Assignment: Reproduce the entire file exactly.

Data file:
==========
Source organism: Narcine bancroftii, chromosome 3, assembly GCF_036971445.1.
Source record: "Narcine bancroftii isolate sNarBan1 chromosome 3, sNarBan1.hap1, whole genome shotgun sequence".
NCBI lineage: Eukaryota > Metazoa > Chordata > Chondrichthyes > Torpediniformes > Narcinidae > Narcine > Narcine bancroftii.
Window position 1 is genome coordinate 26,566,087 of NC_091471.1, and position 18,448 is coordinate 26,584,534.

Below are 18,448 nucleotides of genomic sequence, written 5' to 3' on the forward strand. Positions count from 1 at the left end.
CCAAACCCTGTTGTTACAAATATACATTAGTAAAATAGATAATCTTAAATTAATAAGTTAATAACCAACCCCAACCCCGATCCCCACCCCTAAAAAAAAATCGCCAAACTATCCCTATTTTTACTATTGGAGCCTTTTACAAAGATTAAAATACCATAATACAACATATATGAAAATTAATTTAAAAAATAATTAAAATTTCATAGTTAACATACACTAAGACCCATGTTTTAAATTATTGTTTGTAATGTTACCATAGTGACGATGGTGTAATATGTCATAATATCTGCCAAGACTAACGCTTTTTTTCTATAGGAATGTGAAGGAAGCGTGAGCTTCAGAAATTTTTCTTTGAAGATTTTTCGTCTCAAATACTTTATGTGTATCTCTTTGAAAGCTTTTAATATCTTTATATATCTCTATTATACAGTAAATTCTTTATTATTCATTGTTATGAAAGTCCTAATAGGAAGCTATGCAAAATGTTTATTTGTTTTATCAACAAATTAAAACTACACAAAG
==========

Source organism: Narcine bancroftii, chromosome 3, assembly GCF_036971445.1.
Source record: "Narcine bancroftii isolate sNarBan1 chromosome 3, sNarBan1.hap1, whole genome shotgun sequence".
NCBI lineage: Eukaryota > Metazoa > Chordata > Chondrichthyes > Torpediniformes > Narcinidae > Narcine > Narcine bancroftii.
Window position 1 is genome coordinate 26,566,087 of NC_091471.1, and position 18,448 is coordinate 26,584,534.

Below are 18,448 nucleotides of genomic sequence, written 5' to 3' on the forward strand. Positions count from 1 at the left end.
CCAAACCCTGTTGTTACAAATATACATTAGTAAAATAGATAATCTTAAATTAATAAGTTAATAACCAACCCCAACCCCGATCCCCACCCCTAAAAAAAAATCGCCAAACTATCCCTATTTTTACTATTGGAGCCTTTTACAAAGATTAAAATACCATAATACAACATATATGAAAATTAATTTAAAAAATAATTAAAATTTCATAGTTAACATACACTAAGACCCATGTTTTAAATTATTGTTTGTAATGTTACCATAGTGACGATGGTGTAATATGTCATAATATCTGCCAAGACTAACGCTTTTTTTCTATAGGAATGTGAAGGAAGCGTGAGCTTCAGAAATTTTTCTTTGAAGATTTTTCGTCTCAAATACTTTATGTGTATCTCTTTGAAAGCTTTTAATATCTTTATATATCTCTATTATACAGTAAATTCTTTATTATTCATTGTTATGAAAGTCCTAATAGGAAGCTATGCAAAATGTTTATTTGTTTTATCAACAAATTAAAACTACACAAAG